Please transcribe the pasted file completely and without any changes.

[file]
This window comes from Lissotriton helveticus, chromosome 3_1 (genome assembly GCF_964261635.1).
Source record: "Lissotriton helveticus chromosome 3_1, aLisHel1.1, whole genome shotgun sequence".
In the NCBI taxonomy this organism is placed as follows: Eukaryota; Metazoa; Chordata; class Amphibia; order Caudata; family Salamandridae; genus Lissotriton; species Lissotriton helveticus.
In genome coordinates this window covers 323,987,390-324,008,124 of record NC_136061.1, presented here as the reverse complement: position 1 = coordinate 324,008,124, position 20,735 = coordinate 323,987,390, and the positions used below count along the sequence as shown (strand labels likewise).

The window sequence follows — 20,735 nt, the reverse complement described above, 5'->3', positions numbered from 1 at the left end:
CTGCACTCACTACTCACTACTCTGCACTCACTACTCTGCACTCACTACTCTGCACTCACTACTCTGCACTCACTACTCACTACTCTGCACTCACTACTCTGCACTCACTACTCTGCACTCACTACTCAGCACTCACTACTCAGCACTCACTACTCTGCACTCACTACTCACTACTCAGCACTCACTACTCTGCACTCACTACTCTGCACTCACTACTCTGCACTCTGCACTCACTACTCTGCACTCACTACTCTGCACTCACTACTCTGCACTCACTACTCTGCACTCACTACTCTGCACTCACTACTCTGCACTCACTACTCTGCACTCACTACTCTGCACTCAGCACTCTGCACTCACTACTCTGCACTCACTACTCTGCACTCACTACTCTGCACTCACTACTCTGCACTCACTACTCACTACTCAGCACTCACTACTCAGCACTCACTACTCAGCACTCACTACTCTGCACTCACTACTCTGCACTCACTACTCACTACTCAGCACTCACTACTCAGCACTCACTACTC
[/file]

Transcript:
This window comes from Lissotriton helveticus, chromosome 3_1 (genome assembly GCF_964261635.1).
Source record: "Lissotriton helveticus chromosome 3_1, aLisHel1.1, whole genome shotgun sequence".
In the NCBI taxonomy this organism is placed as follows: Eukaryota; Metazoa; Chordata; class Amphibia; order Caudata; family Salamandridae; genus Lissotriton; species Lissotriton helveticus.
In genome coordinates this window covers 323,987,390-324,008,124 of record NC_136061.1, presented here as the reverse complement: position 1 = coordinate 324,008,124, position 20,735 = coordinate 323,987,390, and the positions used below count along the sequence as shown (strand labels likewise).

The window sequence follows — 20,735 nt, the reverse complement described above, 5'->3', positions numbered from 1 at the left end:
CTGCACTCACTACTCACTACTCTGCACTCACTACTCTGCACTCACTACTCTGCACTCACTACTCTGCACTCACTACTCACTACTCTGCACTCACTACTCTGCACTCACTACTCTGCACTCACTACTCAGCACTCACTACTCAGCACTCACTACTCTGCACTCACTACTCACTACTCAGCACTCACTACTCTGCACTCACTACTCTGCACTCACTACTCTGCACTCTGCACTCACTACTCTGCACTCACTACTCTGCACTCACTACTCTGCACTCACTACTCTGCACTCACTACTCTGCACTCACTACTCTGCACTCACTACTCTGCACTCACTACTCTGCACTCAGCACTCTGCACTCACTACTCTGCACTCACTACTCTGCACTCACTACTCTGCACTCACTACTCTGCACTCACTACTCACTACTCAGCACTCACTACTCAGCACTCACTACTCAGCACTCACTACTCTGCACTCACTACTCTGCACTCACTACTCACTACTCAGCACTCACTACTCAGCACTCACTACTC